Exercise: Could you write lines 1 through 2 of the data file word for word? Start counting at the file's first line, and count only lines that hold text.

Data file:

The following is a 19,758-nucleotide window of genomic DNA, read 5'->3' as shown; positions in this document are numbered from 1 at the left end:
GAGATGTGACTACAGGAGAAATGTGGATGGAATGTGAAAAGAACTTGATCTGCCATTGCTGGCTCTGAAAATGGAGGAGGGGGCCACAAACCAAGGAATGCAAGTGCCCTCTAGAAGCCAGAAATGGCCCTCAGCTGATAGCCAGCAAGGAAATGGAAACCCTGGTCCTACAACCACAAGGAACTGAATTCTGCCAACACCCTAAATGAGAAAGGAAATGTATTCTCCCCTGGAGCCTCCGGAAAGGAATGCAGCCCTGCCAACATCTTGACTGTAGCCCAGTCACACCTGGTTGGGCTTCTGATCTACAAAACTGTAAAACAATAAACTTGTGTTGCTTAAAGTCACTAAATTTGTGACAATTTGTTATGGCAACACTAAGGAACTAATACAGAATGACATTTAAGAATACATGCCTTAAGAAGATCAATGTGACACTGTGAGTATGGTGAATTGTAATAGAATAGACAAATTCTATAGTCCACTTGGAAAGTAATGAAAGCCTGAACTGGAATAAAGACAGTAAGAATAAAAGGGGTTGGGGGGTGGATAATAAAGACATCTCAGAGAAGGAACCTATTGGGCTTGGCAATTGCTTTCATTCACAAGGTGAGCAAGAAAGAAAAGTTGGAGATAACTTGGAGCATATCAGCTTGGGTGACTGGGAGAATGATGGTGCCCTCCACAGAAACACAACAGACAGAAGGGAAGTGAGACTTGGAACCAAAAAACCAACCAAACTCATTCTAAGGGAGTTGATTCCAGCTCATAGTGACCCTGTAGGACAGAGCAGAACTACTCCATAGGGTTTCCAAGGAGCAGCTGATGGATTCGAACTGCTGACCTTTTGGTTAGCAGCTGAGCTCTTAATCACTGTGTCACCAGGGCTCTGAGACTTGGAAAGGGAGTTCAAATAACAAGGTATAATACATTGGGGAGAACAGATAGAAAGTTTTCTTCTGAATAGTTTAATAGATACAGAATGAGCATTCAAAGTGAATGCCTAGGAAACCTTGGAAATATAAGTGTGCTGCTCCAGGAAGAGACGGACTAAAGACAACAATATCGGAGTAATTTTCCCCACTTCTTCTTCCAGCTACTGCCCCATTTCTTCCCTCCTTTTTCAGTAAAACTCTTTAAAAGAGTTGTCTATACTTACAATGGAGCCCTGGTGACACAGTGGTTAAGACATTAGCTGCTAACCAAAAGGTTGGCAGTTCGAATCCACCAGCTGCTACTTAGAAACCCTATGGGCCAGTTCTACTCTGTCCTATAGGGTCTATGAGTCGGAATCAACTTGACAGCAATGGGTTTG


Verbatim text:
The following is a 19,758-nucleotide window of genomic DNA, read 5'->3' as shown; positions in this document are numbered from 1 at the left end:
GAGATGTGACTACAGGAGAAATGTGGATGGAATGTGAAAAGAACTTGATCTGCCATTGCTGGCTCTGAAAATGGAGGAGGGGGCCACAAACCAAGGAATGCAAGTGCCCTCTAGAAGCCAGAAATGGCCCTCAGCTGATAGCCAGCAAGGAAATGGAAACCCTGGTCCTACAACCACAAGGAACTGAATTCTGCCAACACCCTAAATGAGAAAGGAAATGTATTCTCCCCTGGAGCCTCCGGAAAGGAATGCAGCCCTGCCAACATCTTGACTGTAGCCCAGTCACACCTGGTTGGGCTTCTGATCTACAAAACTGTAAAACAATAAACTTGTGTTGCTTAAAGTCACTAAATTTGTGACAATTTGTTATGGCAACACTAAGGAACTAATACAGAATGACATTTAAGAATACATGCCTTAAGAAGATCAATGTGACACTGTGAGTATGGTGAATTGTAATAGAATAGACAAATTCTATAGTCCACTTGGAAAGTAATGAAAGCCTGAACTGGAATAAAGACAGTAAGAATAAAAGGGGTTGGGGGGTGGATAATAAAGACATCTCAGAGAAGGAACCTATTGGGCTTGGCAATTGCTTTCATTCACAAGGTGAGCAAGAAAGAAAAGTTGGAGATAACTTGGAGCATATCAGCTTGGGTGACTGGGAGAATGATGGTGCCCTCCACAGAAACACAACAGACAGAAGGGAAGTGAGACTTGGAACCAAAAAACCAACCAAACTCATTCTAAGGGAGTTGATTCCAGCTCATAGTGACCCTGTAGGACAGAGCAGAACTACTCCATAGGGTTTCCAAGGAGCAGCTGATGGATTCGAACTGCTGACCTTTTGGTTAGCAGCTGAGCTCTTAATCACTGTGTCACCAGGGCTCTGAGACTTGGAAAGGGAGTTCAAATAACAAGGTATAATACATTGGGGAGAACAGATAGAAAGTTTTCTTCTGAATAGTTTAATAGATACAGAATGAGCATTCAAAGTGAATGCCTAGGAAACCTTGGAAATATAAGTGTGCTGCTCCAGGAAGAGACGGACTAAAGACAACAATATCGGAGTAATTTTCCCCACTTCTTCTTCCAGCTACTGCCCCATTTCTTCCCTCCTTTTTCAGTAAAACTCTTTAAAAGAGTTGTCTATACTTACAATGGAGCCCTGGTGACACAGTGGTTAAGACATTAGCTGCTAACCAAAAGGTTGGCAGTTCGAATCCACCAGCTGCTACTTAGAAACCCTATGGGCCAGTTCTACTCTGTCCTATAGGGTCTATGAGTCGGAATCAACTTGACAGCAATGGGTTTG